Wednesday 5th Feb, 2:45 pm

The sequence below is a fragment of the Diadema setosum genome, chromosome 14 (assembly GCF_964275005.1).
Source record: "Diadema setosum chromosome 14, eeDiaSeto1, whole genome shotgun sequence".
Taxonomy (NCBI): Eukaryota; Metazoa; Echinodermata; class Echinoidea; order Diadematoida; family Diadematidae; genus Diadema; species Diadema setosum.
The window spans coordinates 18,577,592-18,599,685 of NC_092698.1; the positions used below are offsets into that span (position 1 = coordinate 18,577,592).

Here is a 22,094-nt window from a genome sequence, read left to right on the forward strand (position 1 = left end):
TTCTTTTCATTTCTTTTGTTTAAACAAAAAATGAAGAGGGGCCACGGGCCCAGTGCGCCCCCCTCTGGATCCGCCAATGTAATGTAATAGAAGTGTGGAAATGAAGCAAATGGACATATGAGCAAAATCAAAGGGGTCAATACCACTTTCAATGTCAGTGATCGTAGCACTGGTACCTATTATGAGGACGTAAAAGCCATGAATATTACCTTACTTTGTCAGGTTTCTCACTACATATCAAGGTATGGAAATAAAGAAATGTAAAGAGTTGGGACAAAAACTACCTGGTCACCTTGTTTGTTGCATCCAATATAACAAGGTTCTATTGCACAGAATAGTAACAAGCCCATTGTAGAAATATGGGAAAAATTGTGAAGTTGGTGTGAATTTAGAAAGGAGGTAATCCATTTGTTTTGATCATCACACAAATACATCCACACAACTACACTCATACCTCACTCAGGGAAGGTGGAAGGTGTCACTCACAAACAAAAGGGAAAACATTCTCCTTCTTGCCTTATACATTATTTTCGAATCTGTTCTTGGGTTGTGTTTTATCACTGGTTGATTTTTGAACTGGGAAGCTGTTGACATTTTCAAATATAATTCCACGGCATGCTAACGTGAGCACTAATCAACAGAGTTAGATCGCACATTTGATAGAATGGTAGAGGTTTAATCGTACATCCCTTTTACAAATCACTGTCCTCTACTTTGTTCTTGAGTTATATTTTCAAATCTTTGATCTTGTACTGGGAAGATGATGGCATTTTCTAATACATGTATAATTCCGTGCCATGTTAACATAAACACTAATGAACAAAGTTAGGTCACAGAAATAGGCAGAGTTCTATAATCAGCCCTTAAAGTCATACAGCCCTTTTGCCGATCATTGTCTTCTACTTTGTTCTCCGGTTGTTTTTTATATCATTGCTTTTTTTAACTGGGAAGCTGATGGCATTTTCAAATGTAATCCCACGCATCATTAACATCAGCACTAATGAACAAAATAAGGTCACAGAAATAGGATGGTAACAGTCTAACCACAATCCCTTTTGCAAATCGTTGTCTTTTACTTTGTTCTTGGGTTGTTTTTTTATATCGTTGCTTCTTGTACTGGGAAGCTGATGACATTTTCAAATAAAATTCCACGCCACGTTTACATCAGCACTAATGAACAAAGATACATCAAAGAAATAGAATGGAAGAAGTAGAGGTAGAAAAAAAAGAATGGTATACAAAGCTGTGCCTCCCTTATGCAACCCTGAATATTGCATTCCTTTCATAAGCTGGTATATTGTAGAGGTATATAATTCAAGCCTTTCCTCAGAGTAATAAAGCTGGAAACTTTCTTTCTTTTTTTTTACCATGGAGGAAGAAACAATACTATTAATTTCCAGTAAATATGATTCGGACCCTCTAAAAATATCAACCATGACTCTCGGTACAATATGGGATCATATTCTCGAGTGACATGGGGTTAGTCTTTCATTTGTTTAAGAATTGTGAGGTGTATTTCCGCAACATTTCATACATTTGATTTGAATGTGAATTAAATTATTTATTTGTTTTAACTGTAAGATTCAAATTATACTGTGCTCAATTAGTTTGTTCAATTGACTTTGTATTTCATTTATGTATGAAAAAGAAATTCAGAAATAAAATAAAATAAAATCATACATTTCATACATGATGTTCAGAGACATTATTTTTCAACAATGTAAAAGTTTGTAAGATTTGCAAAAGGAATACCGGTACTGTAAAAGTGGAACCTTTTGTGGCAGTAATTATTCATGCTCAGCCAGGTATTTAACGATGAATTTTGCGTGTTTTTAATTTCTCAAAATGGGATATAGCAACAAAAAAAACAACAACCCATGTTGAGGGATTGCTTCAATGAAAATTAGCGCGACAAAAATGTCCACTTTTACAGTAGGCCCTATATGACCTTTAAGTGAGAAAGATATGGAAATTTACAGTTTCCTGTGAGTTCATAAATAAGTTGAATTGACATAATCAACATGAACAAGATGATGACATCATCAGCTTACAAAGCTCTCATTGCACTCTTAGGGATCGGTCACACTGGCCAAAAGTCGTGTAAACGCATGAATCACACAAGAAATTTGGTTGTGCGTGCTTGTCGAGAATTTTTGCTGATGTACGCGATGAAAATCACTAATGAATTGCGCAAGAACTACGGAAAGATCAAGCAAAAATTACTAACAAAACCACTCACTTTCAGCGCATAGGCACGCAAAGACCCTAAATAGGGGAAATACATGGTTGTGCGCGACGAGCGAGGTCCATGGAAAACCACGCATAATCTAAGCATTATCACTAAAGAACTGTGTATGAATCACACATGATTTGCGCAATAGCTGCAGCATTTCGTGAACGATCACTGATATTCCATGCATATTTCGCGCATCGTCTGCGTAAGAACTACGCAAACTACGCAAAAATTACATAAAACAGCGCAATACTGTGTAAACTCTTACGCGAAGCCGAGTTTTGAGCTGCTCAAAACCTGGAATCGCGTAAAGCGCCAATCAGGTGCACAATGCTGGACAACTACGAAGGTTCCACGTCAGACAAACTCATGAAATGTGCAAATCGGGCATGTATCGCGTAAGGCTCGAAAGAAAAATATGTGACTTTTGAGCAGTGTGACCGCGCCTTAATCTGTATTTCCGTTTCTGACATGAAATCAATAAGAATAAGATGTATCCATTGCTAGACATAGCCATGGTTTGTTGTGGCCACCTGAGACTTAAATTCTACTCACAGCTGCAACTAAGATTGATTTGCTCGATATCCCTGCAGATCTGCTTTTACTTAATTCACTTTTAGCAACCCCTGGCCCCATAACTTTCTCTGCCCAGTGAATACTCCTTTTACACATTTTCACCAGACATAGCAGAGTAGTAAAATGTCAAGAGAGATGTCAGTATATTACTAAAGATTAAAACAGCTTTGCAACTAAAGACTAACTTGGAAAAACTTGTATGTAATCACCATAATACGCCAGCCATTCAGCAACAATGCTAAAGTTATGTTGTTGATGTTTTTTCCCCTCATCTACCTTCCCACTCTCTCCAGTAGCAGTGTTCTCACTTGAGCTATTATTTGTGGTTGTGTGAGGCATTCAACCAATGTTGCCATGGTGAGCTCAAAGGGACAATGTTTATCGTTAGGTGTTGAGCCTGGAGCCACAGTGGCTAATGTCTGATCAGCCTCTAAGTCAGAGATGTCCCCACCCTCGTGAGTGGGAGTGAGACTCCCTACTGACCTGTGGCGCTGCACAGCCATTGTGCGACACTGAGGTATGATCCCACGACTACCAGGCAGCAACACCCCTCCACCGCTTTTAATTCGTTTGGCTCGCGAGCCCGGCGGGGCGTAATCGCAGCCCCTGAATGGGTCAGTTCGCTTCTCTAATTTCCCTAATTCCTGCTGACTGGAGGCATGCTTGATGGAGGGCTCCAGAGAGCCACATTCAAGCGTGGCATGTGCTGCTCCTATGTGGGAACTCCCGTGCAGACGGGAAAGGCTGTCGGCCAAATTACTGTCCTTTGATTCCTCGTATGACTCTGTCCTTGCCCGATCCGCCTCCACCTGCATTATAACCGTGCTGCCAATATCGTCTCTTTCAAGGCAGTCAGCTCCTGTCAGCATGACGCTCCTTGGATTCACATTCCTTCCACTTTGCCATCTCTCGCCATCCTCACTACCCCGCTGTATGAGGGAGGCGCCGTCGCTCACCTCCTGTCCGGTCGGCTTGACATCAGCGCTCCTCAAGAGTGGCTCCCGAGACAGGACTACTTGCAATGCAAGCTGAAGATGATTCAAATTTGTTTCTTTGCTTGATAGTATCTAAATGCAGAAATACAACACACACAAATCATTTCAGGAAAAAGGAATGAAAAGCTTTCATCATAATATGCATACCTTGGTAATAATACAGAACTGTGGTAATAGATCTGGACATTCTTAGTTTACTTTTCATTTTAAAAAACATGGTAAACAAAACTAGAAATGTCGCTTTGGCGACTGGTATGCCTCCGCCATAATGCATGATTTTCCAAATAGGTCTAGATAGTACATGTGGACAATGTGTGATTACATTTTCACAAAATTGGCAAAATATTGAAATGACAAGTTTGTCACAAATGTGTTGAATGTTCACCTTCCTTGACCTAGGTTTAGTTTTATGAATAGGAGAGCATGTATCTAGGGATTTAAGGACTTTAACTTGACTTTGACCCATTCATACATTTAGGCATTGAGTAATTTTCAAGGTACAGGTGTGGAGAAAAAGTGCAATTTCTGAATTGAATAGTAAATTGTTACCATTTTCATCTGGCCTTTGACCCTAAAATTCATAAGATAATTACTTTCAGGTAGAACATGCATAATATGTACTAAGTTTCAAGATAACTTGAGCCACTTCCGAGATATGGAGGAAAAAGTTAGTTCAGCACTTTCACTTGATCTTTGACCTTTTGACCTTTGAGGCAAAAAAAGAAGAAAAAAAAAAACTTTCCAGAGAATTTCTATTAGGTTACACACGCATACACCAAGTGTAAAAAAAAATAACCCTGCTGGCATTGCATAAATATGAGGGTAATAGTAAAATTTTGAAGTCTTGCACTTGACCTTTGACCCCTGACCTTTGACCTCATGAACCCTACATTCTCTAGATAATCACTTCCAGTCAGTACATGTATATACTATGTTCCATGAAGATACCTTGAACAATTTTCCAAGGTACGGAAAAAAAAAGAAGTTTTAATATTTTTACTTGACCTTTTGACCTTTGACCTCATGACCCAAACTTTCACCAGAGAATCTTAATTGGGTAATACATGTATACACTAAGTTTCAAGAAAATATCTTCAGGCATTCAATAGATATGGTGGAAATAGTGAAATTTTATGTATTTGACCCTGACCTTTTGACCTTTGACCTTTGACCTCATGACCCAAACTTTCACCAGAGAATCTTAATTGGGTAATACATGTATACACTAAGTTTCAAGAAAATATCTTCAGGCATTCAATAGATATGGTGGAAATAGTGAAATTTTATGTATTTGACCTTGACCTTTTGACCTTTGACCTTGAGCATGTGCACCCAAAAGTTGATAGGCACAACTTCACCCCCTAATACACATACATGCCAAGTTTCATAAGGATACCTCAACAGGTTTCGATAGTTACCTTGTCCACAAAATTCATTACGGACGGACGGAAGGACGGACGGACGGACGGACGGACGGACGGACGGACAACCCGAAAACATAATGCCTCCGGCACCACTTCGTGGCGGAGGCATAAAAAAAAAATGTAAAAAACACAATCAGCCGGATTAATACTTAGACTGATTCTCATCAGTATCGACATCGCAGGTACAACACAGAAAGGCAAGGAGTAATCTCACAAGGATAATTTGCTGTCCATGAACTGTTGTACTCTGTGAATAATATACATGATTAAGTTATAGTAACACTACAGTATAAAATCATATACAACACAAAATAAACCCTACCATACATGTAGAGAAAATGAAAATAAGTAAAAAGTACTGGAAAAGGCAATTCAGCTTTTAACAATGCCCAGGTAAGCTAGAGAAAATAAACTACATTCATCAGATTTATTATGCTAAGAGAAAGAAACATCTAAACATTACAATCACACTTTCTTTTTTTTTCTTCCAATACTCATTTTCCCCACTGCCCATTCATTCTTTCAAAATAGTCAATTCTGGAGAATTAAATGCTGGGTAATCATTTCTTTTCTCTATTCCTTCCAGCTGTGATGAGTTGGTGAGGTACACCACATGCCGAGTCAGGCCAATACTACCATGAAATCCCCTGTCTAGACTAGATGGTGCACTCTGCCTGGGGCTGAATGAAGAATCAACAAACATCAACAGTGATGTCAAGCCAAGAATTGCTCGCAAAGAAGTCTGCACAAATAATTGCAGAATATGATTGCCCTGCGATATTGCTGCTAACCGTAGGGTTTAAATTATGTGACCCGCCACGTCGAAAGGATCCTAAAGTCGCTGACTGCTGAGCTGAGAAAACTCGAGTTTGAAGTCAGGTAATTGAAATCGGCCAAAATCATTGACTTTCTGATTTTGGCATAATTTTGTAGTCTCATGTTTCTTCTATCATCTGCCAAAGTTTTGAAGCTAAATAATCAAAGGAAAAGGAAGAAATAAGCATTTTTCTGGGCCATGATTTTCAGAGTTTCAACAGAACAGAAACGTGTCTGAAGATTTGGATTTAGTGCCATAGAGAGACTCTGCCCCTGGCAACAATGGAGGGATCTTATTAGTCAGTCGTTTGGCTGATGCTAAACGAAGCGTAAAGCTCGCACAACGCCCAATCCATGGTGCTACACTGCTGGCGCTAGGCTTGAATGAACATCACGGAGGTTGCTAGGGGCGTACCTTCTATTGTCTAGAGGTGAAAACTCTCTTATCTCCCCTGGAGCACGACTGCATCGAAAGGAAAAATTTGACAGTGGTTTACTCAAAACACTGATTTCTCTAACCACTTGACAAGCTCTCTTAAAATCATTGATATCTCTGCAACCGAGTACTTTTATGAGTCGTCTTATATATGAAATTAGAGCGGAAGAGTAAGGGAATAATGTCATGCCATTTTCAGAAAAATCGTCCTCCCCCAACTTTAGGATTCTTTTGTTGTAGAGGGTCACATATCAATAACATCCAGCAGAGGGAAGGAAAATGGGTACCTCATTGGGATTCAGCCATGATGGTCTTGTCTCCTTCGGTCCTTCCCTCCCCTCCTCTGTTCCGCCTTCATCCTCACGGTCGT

This paper reports research findings on how agricultural scientists working on research and development projects in South East Asia communicate with each other. Successful communication between scientists was shown to be vital for building effective relationships and outcomes from scientific projects implemented in developed countries, particularly as it enhanced trust and respect between team members. However, this contention has not been tested for international research teams from developed and developing countries working on collaborative projects in developing countries. Qualitative interviews were conducted with 30 agricultural project managers, research scientists and communication specialists from various disciplines in agriculture, livestock production, fisheries and forestry in Australia and in Lao People’s Democratic Republic (PDR) in 2011 and 2012. Interviewees cited informal face-to-face communication via meetings, field trips and, to a lesser extent, email as the most important forms of communication. Stronger relationships developed between team members when communication modes used non-verbal cues and verbal message content, which led to more nuanced and ‘richer’ communication that improved professional relationships. Formal communication through the production of co-authored referred journal and conference papers played a very minor role in communication between these scientists as the donor organisation and Lao institutions placed little importance on them. Therefore, the continued strategic use of face-to-face communication would enable and enhance effective management and outcomes from international collaborations for agricultural and rural development, while further research is required into the effectiveness and future uses of digitally-mediated communication between scientists collaborating over geographic and temporal boundaries.